3Pessimistic Approaches Thomas Malthus ( )Wrote “An essay on the Principleof Population” in 1798 whichdescribed a forthcomingpopulation catastropheWorld population was then nine millionWorld population has now grown to close to SEVEN billion
4Malthus’ core principles Food is essential for lifePopulation increases faster than food supplyTherefore Malthus predicted that population would grow until it reached the limit of food supply, then there would be widespread poverty and famine.
5Malthus recognized that: Population, if left unchecked, will grow geometrically:1, 2, 4, 8, 16, 32Whereas food supply increases arithmetically as the amount of land is finite:1, 2, 3, 4, 5, 6
6And therefore he said … … there would be a Malthusian catastrophe: PopulationFood supplyAt the point where population reaches its limit of food supply there will be war, famine and disease.Food supplyPopulationTime
7Malthusian ChecksMalthus stated that once population reached this point, checks would come into play to readdress the balance between population and resources:1. positive checks – increased levels of misery (war, famine and disease)2. preventative checks – celibacy, later marriage etc
8Was Malthus right? Evidence to support Malthus: There has been a population explosionRepeated wars & famines in Sahel region of Africa suggest population growth has outstripped food supplyFAO says that more than 800m people are chronically malnourishedUN say that by billion people will be living in areas that cannot provide enough water for basic needs.
10But … Critics say that Malthus did not allow for: the development of new technologyThe opening of new land for cultivation (mainly in the LEDW – Less Developed World)The development of irrigation systems which have allowed for increased yieldsThe Green Revolution – widespread introduction of high-yield crop varieties, pesticides, fertilizers etcThe slow down in population growth as countries develop economically and progress to the latter stages of the DTM - Demographic Transition Model.
11Neo-Malthusians Neo = new Accelerated population growth in LEDCs since the 1950s renewed Malthusian fears1972, The Club of Rome published “Limits to Growth Model”
12Club of Rome – basic conclusion If present growth trends continue, and if associated industrialization, pollution, food production and resource depletion continue unchanged, the limits to growth on this planet will be reached some time in the next one hundred years.The most probable result being a sudden & uncontrollable decline in population and industrial capacity.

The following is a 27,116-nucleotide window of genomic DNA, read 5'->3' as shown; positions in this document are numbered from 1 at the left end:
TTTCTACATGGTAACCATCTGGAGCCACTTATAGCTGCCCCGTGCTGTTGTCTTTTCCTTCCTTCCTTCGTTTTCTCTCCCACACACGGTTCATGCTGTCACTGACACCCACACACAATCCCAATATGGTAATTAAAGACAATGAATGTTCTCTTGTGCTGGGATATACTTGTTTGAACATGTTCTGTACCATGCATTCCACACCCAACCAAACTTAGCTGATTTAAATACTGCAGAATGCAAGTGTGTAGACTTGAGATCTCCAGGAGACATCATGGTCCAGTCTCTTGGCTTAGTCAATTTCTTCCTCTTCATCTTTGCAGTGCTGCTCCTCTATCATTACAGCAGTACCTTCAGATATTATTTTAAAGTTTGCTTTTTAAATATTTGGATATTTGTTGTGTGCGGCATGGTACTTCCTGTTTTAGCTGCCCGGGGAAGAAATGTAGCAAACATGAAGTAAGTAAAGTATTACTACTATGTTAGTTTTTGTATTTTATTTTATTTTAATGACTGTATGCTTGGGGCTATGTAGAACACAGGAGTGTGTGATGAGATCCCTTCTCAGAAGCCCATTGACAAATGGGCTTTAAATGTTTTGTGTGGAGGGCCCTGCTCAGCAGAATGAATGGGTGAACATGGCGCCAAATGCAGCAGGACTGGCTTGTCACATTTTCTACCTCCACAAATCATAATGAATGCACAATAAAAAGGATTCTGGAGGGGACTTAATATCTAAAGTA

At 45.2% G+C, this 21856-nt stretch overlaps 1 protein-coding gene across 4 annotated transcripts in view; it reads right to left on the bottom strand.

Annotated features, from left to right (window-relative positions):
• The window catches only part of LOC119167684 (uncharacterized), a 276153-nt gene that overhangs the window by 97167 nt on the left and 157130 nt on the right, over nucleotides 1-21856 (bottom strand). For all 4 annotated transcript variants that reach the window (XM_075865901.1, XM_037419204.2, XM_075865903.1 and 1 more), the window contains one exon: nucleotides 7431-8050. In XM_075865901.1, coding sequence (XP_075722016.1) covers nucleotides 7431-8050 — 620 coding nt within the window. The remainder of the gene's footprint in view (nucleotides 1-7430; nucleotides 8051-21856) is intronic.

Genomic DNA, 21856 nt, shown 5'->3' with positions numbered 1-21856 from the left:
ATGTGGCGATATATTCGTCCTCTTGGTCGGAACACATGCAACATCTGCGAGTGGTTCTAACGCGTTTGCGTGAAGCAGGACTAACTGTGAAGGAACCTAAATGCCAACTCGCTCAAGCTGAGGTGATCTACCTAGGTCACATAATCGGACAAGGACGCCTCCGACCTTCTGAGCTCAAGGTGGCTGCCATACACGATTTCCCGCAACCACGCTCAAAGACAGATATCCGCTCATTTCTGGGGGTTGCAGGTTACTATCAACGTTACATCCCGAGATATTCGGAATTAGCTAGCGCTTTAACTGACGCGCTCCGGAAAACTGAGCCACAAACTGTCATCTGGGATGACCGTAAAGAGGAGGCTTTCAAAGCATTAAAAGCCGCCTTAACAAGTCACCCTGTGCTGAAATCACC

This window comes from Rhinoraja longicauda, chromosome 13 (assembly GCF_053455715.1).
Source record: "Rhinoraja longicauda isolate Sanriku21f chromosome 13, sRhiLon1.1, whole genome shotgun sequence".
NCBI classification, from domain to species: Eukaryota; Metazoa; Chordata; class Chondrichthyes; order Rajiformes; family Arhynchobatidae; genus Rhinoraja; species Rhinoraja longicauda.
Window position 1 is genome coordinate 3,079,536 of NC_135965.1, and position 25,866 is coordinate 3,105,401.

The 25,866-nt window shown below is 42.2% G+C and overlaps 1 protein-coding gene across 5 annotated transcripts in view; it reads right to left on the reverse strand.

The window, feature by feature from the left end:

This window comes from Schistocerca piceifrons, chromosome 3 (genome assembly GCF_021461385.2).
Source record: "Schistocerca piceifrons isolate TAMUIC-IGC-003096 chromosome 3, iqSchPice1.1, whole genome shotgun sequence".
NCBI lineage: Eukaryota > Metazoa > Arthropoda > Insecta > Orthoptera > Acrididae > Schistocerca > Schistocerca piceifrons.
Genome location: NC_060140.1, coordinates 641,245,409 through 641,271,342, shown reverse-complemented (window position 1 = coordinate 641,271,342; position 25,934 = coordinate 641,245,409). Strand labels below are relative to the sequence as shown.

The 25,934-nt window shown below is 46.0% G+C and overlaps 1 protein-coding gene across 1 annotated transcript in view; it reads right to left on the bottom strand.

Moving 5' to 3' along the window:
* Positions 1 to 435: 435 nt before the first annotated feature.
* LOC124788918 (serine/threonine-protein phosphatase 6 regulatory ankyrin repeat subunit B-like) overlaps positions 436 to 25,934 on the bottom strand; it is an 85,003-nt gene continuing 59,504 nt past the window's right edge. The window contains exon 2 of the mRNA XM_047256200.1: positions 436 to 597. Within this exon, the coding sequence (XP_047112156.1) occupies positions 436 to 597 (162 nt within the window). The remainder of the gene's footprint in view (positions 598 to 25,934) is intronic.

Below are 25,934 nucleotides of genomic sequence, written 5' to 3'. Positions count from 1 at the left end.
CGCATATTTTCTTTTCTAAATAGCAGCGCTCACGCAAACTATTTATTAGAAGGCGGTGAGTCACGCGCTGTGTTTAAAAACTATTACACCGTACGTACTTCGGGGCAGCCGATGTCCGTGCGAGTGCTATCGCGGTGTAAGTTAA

13Is the Club of Rome right? Don’t panic yet!Doesn’t take into account the ability of humans to respond to situations and innovateHuman responses have changed e.g. alternative energy, HYV – High Yield Variety seeds sent to Africa
14A more optimistic approach Ester Boserup ( )Wrote “The Conditions ofAgricultural Growth” in 1965Opposite to MalthusPeople have resources of knowledge and technology to increase food supply as necessary
15Boserup’s main pointsEnvironments have limits that restrict populationBut these limits can be changed using technologiesPopulation growth is the trigger for innovation to allow food supply to increasee.g. irrigation, weeding, crop intensification, better seed quality, tools, techniques etc
16Was Boserup right? Evidence which supports Boserup: Increasing intensity of shifting cultivationMove from ‘slash and burn’ practices to using irrigation in rural areas with higher population densitiesThe Green Revolution – widespread introduction of high-yielding varieties, pesticides etcHugely increased yields allowed more people to be fedGMOs – Genetically Modified Organisms
17Was Boserup right?Boserup admits that overpopulation can lead to unsuitable farming practices which may degrade the landE.g. population pressure as one of the reasons for desertification in the Sahel region